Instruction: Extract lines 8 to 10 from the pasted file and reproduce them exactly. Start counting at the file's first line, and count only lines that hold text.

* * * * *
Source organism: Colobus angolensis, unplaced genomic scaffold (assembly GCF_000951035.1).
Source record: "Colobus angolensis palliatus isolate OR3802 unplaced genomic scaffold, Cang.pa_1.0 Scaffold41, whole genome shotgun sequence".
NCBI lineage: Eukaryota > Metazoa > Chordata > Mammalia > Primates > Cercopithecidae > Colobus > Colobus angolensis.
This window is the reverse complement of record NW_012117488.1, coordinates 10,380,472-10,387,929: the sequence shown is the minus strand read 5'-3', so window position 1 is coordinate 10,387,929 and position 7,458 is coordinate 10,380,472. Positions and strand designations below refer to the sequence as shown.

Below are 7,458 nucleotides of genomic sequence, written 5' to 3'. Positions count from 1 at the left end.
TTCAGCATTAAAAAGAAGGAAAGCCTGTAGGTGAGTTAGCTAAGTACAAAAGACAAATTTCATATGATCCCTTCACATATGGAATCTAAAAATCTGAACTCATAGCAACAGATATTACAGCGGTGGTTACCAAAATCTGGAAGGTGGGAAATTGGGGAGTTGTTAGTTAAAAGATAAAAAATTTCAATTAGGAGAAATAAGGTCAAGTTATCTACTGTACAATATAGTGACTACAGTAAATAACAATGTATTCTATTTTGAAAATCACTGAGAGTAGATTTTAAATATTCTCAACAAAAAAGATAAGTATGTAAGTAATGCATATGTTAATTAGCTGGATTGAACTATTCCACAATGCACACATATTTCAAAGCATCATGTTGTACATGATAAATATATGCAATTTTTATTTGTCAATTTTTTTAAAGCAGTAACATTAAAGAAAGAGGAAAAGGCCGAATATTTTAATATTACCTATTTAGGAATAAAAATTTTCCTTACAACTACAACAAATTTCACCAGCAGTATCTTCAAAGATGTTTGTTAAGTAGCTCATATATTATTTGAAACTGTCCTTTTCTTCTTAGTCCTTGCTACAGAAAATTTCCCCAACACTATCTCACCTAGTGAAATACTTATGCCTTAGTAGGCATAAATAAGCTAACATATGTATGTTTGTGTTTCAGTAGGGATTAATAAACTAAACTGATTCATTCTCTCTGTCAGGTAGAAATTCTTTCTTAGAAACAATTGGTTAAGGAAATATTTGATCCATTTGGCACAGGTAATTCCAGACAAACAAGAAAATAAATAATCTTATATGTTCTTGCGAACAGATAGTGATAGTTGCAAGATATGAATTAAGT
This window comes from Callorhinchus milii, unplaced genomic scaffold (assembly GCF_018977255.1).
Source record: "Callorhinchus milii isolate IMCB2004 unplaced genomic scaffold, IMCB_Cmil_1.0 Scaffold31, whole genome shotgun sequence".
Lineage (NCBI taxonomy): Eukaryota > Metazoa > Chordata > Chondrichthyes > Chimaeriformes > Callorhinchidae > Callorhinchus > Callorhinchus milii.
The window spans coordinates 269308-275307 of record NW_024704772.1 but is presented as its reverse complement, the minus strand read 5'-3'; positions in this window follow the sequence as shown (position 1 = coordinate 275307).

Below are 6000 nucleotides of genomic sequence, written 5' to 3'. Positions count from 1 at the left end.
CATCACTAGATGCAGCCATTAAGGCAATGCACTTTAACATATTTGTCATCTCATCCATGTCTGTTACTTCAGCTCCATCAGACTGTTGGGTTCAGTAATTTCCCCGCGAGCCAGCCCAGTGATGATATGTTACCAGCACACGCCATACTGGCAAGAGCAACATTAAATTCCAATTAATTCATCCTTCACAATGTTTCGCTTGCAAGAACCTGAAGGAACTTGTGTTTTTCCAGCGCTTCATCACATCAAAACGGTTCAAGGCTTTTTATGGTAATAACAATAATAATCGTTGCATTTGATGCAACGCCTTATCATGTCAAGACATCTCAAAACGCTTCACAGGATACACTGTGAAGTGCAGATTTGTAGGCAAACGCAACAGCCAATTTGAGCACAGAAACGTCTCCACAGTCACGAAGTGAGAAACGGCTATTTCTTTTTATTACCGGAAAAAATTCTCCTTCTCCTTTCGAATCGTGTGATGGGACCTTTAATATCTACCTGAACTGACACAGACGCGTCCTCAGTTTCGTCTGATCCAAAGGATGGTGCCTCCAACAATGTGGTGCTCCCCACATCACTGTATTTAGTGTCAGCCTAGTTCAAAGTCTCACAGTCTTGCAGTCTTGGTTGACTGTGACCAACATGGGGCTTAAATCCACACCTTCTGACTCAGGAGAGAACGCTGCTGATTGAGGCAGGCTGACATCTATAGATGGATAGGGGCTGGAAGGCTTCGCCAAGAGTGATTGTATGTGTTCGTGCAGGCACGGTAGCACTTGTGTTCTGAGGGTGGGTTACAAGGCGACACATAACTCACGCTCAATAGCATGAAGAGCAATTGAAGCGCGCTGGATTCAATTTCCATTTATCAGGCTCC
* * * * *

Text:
Source record: "Callorhinchus milii isolate IMCB2004 unplaced genomic scaffold, IMCB_Cmil_1.0 Scaffold31, whole genome shotgun sequence".
Lineage (NCBI taxonomy): Eukaryota > Metazoa > Chordata > Chondrichthyes > Chimaeriformes > Callorhinchidae > Callorhinchus > Callorhinchus milii.
The window spans coordinates 269308-275307 of record NW_024704772.1 but is presented as its reverse complement, the minus strand read 5'-3'; positions in this window follow the sequence as shown (position 1 = coordinate 275307).